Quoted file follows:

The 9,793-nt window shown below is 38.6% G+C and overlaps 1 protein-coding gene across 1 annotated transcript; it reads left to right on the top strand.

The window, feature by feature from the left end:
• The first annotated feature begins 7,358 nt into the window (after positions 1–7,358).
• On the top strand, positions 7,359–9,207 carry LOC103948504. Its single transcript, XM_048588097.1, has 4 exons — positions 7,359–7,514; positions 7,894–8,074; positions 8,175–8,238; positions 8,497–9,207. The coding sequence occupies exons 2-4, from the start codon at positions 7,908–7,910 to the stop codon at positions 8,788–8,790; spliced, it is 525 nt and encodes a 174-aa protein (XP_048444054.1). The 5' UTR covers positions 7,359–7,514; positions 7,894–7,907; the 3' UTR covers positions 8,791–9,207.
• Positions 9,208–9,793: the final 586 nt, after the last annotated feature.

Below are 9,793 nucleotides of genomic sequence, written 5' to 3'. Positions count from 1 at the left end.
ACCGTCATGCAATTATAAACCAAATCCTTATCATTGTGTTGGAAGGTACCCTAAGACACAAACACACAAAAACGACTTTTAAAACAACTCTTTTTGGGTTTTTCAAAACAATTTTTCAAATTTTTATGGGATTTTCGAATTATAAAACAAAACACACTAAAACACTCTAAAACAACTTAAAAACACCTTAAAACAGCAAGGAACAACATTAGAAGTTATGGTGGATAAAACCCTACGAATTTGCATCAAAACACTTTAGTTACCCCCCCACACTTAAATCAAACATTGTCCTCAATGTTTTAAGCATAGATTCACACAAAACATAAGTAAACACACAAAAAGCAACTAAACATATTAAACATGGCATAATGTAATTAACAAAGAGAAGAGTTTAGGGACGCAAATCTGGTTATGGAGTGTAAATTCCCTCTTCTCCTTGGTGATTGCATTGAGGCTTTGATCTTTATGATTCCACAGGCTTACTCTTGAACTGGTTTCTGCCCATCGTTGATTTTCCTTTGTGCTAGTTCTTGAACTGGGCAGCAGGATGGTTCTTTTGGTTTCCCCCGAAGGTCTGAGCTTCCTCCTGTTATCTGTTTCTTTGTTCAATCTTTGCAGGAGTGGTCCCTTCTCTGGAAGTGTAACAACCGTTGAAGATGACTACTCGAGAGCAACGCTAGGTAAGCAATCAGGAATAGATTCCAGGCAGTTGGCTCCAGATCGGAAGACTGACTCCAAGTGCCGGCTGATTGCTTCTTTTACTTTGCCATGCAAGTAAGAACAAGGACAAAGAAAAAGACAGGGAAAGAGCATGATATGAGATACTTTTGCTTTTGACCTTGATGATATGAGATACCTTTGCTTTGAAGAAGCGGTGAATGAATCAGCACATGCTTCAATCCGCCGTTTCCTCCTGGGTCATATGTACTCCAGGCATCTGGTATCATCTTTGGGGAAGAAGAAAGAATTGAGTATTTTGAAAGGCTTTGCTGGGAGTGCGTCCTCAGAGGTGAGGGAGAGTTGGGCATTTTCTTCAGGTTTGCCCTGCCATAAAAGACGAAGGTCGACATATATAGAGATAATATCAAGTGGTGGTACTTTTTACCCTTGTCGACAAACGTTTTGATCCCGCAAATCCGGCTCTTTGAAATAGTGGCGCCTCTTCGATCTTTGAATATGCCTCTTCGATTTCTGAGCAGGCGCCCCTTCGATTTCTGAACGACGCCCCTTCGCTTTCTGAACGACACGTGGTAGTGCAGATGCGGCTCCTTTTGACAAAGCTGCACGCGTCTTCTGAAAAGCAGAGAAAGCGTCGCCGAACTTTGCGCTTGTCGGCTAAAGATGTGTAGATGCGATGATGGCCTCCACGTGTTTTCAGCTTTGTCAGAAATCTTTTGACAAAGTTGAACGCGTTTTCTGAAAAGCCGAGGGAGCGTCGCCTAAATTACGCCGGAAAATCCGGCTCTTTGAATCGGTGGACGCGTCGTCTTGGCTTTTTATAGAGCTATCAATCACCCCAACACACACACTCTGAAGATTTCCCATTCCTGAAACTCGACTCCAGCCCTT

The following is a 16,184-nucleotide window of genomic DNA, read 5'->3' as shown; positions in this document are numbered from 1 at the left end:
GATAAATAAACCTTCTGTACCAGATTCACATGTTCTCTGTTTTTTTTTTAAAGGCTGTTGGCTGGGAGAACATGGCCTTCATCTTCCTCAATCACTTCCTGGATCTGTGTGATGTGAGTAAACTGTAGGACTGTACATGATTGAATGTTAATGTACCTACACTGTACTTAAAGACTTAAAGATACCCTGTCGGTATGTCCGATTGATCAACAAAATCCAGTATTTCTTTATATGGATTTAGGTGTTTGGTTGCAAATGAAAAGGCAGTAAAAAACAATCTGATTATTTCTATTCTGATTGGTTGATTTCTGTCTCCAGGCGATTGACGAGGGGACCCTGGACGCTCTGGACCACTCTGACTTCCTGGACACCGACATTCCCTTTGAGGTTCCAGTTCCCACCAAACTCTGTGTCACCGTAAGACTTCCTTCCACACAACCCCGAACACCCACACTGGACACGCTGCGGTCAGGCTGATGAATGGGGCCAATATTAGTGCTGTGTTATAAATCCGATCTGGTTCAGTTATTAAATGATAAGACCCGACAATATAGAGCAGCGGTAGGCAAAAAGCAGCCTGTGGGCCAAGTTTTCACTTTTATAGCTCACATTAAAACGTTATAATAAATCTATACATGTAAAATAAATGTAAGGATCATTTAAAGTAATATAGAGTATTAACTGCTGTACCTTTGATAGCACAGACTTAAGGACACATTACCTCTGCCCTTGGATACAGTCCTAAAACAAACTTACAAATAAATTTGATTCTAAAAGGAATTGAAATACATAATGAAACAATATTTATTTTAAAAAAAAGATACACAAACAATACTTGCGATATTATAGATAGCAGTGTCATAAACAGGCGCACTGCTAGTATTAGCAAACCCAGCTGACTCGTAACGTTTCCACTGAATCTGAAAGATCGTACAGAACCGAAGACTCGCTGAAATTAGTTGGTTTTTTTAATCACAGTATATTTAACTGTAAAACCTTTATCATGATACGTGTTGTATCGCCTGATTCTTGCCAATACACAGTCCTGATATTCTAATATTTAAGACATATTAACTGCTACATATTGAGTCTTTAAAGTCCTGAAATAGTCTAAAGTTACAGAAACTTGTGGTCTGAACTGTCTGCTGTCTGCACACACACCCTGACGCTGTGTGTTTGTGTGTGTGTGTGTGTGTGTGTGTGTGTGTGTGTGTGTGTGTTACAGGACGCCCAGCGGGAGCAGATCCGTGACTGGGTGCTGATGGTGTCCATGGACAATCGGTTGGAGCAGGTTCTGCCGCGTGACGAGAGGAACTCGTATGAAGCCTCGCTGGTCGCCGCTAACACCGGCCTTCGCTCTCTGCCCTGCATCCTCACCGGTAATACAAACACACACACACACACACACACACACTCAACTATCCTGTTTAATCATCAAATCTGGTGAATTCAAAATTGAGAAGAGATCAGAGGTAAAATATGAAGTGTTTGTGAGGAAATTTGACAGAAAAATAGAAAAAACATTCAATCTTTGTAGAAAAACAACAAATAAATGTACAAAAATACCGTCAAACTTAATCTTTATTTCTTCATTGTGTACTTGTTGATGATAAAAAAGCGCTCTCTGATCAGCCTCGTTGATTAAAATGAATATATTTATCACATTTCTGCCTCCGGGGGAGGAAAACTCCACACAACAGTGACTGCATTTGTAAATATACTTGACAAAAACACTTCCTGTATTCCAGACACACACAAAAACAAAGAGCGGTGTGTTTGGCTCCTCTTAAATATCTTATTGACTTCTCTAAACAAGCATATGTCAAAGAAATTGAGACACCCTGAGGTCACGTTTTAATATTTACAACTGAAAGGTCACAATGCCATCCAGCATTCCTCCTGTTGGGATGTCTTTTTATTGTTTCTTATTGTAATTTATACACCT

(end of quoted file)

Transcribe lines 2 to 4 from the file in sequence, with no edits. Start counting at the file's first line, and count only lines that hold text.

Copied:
The window, feature by feature from the left end:
• The first annotated feature begins 7,358 nt into the window (after positions 1–7,358).
• On the top strand, positions 7,359–9,207 carry LOC103948504. Its single transcript, XM_048588097.1, has 4 exons — positions 7,359–7,514; positions 7,894–8,074; positions 8,175–8,238; positions 8,497–9,207. The coding sequence occupies exons 2-4, from the start codon at positions 7,908–7,910 to the stop codon at positions 8,788–8,790; spliced, it is 525 nt and encodes a 174-aa protein (XP_048444054.1). The 5' UTR covers positions 7,359–7,514; positions 7,894–7,907; the 3' UTR covers positions 8,791–9,207.